This is usually expressed on most tires by the overall diameter, like 29". But that 29 inches isn't the rim size, and isn't the tire's outside diameter (unless it's in the width range that puts it close to 29"). It is a tire that fits that 29" rim, but the outside diameter is a function of the tire's width. Wider widths usually also mean taller tires (projecting further outward from the rim), which is why 4" tires are much larger in diameter than they usually say on the side.

Meanwhile, the width measurement doesn't necessarily tell you how wide the tire will be, in part because your rim might be wider or narrower than the "nominal" rim the tire is intended for. Plus, tire makers will often "fudge" their numbers for marketing purposes.

So the only way to really know the outside diameter, or inflated width of a given tire, is to pump one up and measure. Or hope someone else has, and posted those numbers. And remember rim width is still a variable. If their rim was wider than yours, your tire might sit taller, or be not so wide.

See, it's as simple as that!
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Old 2019-07-17, 09:14 PM   #44
Tinkerbeau
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Waste?!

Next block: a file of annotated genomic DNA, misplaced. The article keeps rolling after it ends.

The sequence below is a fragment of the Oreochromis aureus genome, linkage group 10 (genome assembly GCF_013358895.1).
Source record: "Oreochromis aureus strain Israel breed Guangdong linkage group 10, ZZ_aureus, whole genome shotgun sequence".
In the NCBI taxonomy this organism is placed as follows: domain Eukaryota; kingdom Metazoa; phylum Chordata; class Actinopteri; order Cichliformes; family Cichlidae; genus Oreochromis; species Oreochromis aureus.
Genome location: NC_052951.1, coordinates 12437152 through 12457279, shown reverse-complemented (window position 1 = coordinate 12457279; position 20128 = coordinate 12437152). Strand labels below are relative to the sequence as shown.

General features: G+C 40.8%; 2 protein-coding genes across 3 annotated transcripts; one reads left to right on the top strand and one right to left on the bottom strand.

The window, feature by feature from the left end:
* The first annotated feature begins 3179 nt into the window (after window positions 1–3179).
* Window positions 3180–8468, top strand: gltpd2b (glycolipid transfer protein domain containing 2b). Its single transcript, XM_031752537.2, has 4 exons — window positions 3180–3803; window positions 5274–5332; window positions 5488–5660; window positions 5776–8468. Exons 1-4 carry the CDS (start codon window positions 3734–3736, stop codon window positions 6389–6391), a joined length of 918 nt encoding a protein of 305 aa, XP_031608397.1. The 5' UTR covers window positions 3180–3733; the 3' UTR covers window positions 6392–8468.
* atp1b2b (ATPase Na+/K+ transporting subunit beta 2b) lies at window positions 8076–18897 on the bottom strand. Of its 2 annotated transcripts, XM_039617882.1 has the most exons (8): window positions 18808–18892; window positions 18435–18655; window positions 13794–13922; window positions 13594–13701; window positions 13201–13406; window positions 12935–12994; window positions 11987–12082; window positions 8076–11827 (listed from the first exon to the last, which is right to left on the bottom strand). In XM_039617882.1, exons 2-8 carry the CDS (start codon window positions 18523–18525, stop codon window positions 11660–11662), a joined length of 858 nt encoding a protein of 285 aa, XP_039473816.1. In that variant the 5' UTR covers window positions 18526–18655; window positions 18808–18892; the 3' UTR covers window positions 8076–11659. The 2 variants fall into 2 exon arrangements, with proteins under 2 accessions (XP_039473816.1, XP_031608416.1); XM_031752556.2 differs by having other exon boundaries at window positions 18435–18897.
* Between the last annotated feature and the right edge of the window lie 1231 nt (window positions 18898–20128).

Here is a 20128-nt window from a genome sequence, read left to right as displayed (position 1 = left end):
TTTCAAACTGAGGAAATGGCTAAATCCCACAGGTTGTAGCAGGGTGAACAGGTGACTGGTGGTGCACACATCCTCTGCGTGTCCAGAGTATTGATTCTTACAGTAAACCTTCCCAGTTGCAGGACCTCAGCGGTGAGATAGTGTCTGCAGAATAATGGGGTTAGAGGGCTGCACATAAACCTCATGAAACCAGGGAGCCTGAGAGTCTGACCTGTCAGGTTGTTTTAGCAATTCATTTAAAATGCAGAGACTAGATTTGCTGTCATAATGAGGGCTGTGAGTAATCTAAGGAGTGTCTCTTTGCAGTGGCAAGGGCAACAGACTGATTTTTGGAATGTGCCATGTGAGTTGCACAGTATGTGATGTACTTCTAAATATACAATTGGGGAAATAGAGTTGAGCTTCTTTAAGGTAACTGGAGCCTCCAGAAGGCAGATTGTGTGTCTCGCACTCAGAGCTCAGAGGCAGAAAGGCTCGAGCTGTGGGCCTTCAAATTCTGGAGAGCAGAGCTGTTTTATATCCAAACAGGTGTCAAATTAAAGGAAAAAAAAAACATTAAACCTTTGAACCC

Quote:
Originally Posted by johnfoss View Post
In answer to the original question in this thread: Something Fat! So much talk here about putting larger but not-fat tires in a Hatchet frame. That's basically a waste of a cool frame. It's purpose is to contain a fat tire, and be kind to your knees. Keep it fat!
Well, yes, obviously fat in the first place.
But the "much talk" was about the option of slotting a 32" wheel into an existing frame and thus get dual use out of a cool frame.
I am not sure this is a waste of a frame - and Nimbus clearly think it is worthwhile advertising it as a potential 32". Only that it doesn't seem to work with stock tyres. I think this was comprehensively tested by DrD in the 'approved' way of trying it out for real.

Regarding sizes, I would be very careful indeed with anything that goes by wheel size in inches as you suggest, John, and much prefer to go with the underlying (metric) rim size and add nominal tyre width (and assuming similar height as width) as a first approximation.
As with most things cycling, Sheldon is a fantastic source of information. https://www.sheldonbrown.com/tire-sizing.html